|bokudou bokugyuu 牧童牧牛|
|KEY WORD : art history / paintings|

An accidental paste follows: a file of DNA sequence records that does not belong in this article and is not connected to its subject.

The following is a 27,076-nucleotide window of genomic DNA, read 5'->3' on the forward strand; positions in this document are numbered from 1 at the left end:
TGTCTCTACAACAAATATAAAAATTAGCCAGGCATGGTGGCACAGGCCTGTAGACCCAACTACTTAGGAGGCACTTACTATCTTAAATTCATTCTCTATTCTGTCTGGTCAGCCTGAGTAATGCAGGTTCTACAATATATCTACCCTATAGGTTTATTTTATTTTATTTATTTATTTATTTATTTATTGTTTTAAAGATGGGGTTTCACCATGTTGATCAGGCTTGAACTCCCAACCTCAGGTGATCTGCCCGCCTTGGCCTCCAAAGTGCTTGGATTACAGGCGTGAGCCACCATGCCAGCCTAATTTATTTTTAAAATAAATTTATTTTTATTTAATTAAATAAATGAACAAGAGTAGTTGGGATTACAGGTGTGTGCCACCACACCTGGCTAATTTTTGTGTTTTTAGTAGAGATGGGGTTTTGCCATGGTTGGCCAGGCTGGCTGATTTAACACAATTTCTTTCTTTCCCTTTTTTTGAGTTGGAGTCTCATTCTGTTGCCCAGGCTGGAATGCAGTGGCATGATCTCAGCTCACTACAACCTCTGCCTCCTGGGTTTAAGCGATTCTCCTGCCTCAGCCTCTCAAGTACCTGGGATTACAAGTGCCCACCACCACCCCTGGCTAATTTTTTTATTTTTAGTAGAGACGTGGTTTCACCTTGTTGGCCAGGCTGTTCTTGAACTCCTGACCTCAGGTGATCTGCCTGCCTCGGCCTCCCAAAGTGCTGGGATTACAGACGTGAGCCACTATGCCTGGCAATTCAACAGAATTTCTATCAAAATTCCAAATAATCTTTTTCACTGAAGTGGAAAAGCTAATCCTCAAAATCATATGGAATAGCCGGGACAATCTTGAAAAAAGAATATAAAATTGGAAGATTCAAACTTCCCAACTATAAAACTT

|Lit. herdboy and ox. Ch: mutong muniu. A Chinese painting theme long popular in Japanese ink painting. The subject originated in China where the pastoral life of the herdboy represented the ideal life, a life in retirement away from worldly cares. The subject of herdboys and oxen is also related to the Zen theme of the "Ten Bulls," *juugyuu 十牛, which similarly features young herdboys and oxen but as an allegory for stages of enlightenment. Bokudou bokugyuu was often painted by artists connected to the Song court academy, as represented by the pair of late 12c hanging scrolls by Li Di (Jp: Ri Teki 李迪) in the Yamato Bunkakan 大和文華館, Nara. Japanese artists began painting the theme in the Muromachi period, and artists concerned with Chinese subjects continued to depict the subject through the Edo period. The pair of scrolls attributed to Bunsei 文清 (fl. 15c) in the Drucker collection, Los Angeles, are fairly typical of Muromachi versions of the subject, while the hanging scroll by Okada Beisanjin 岡田米山人 (1744-1820) in the Yabumoto collection is a good example of Edo period reinterpretation of the theme. The herdboy and ox subject appears in several sub-types: herdboy leading an ox and playing the flute, outeki bokugyuu 横笛牧牛; ox crossing water, tosui bokugyuu 渡水牧牛; herdboy playing the flute and returning home on an ox, bokuteki kigyuu 牧笛帰牛; and herdboy and ox resting (usually sleeping), bokudou gagyuu 牧童臥牛. In addition, there are paintings of oxen grazing (without herdboys), bokuya 牧野, as well as herdboys (without oxen) releasing birds from cages, bokudou houchou 牧童放鳥.|
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